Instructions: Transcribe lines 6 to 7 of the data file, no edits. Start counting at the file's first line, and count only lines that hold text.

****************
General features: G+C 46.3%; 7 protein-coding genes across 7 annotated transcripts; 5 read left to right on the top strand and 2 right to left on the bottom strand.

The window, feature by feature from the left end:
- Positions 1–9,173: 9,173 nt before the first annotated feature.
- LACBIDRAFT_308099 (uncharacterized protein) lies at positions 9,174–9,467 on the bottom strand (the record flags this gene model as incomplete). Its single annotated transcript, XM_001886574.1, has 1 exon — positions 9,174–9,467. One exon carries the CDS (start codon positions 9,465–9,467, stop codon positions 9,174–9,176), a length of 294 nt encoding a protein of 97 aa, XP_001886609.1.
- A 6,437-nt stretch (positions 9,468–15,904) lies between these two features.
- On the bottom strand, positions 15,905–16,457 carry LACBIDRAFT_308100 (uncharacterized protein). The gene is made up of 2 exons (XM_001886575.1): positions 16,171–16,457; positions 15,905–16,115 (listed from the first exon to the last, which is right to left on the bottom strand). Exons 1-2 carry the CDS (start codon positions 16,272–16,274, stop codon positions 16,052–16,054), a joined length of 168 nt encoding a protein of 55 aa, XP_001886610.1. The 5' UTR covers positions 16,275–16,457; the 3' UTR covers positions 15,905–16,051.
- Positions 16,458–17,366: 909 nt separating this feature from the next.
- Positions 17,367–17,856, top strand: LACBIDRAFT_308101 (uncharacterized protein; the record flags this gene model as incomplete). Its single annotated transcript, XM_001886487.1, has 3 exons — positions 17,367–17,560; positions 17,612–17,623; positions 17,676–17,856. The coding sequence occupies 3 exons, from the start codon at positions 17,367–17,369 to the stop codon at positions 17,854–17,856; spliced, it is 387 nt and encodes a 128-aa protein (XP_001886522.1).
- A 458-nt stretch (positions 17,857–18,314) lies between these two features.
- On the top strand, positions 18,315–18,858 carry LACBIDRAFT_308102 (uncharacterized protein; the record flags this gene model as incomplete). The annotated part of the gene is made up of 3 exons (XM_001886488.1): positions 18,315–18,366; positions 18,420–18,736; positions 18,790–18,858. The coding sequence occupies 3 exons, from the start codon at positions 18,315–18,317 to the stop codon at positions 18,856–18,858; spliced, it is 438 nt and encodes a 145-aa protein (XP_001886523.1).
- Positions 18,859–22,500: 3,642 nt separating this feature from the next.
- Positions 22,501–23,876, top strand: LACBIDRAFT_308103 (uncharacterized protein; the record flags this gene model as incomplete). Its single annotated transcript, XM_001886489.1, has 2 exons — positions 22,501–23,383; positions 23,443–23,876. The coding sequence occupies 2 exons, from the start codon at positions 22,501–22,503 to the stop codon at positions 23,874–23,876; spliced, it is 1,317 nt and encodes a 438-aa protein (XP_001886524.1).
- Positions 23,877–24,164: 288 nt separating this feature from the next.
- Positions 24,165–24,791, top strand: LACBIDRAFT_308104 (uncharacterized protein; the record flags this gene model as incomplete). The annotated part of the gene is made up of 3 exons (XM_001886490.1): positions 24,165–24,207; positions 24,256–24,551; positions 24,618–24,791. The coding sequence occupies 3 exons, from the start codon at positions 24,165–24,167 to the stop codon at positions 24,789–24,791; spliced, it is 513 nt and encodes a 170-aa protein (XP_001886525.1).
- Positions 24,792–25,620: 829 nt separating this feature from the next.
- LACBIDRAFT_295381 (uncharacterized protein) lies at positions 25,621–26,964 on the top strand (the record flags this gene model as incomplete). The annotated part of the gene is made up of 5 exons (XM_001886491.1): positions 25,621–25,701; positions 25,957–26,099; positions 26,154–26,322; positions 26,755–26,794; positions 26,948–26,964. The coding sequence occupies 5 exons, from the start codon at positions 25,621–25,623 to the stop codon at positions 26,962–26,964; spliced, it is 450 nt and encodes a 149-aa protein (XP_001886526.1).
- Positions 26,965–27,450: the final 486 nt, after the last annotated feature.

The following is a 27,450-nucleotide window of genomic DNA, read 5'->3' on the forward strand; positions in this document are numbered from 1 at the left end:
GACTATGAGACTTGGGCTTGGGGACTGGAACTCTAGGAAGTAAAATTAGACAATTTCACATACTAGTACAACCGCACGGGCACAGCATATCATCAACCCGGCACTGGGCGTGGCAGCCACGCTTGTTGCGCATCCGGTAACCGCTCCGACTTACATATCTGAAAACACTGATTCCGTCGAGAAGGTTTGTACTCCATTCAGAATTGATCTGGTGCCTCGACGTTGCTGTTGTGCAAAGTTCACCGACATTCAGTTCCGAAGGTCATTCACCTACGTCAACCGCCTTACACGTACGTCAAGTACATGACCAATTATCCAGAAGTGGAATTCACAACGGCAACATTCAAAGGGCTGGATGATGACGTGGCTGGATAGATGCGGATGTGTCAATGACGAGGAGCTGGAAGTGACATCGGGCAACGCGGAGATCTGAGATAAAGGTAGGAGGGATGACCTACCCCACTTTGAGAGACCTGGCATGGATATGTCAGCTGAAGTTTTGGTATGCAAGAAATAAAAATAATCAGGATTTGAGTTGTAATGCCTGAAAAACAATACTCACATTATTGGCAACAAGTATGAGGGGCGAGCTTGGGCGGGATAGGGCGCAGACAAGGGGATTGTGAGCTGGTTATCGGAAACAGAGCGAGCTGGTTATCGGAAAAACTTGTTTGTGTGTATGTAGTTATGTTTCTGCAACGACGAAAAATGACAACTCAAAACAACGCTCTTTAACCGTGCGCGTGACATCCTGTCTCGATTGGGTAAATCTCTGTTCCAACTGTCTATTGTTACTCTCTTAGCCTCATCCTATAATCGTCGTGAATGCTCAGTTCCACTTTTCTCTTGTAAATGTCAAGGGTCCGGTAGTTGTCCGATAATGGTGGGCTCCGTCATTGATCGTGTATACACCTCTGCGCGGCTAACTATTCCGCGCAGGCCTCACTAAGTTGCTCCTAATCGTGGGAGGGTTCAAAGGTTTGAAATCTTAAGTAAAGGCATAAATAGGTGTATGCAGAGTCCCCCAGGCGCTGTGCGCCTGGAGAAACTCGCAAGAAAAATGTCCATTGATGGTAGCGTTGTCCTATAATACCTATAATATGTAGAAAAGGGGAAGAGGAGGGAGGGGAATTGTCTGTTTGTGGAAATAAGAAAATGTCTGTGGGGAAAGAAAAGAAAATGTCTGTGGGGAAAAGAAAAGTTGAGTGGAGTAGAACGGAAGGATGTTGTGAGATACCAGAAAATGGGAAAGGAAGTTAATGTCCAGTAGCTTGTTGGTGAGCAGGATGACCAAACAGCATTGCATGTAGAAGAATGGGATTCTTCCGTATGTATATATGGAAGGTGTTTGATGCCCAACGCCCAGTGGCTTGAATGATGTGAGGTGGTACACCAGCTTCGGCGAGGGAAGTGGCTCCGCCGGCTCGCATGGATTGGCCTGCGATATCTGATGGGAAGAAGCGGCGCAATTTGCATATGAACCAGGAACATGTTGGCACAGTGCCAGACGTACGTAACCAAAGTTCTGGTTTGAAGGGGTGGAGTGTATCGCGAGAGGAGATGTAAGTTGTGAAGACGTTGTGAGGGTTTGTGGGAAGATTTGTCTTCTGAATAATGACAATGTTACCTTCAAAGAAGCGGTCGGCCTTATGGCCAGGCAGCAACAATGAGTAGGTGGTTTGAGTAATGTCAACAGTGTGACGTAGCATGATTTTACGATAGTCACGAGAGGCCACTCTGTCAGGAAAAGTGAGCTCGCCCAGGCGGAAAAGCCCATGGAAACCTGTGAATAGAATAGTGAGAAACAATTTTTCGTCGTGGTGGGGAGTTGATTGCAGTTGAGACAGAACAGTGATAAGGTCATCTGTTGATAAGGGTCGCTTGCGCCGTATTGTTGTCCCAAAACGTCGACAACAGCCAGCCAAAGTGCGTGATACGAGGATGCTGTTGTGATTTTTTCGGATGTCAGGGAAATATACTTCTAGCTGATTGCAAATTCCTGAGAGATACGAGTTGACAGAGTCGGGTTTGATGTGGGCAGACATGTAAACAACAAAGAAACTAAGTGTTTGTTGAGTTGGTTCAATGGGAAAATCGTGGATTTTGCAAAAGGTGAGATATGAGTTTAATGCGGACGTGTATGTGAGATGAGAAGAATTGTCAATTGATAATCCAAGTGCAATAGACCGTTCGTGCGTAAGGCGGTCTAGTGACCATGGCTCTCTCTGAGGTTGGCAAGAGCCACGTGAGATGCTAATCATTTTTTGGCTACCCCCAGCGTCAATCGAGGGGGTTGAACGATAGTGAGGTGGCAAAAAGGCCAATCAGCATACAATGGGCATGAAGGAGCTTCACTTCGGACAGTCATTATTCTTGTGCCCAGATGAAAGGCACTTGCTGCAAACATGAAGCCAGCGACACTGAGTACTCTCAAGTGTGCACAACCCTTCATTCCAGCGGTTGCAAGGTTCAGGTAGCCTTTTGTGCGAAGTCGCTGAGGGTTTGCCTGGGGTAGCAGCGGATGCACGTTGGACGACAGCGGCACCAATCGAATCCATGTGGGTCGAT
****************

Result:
- On the bottom strand, positions 15,905–16,457 carry LACBIDRAFT_308100 (uncharacterized protein). The gene is made up of 2 exons (XM_001886575.1): positions 16,171–16,457; positions 15,905–16,115 (listed from the first exon to the last, which is right to left on the bottom strand). Exons 1-2 carry the CDS (start codon positions 16,272–16,274, stop codon positions 16,052–16,054), a joined length of 168 nt encoding a protein of 55 aa, XP_001886610.1. The 5' UTR covers positions 16,275–16,457; the 3' UTR covers positions 15,905–16,051.
- Positions 16,458–17,366: 909 nt separating this feature from the next.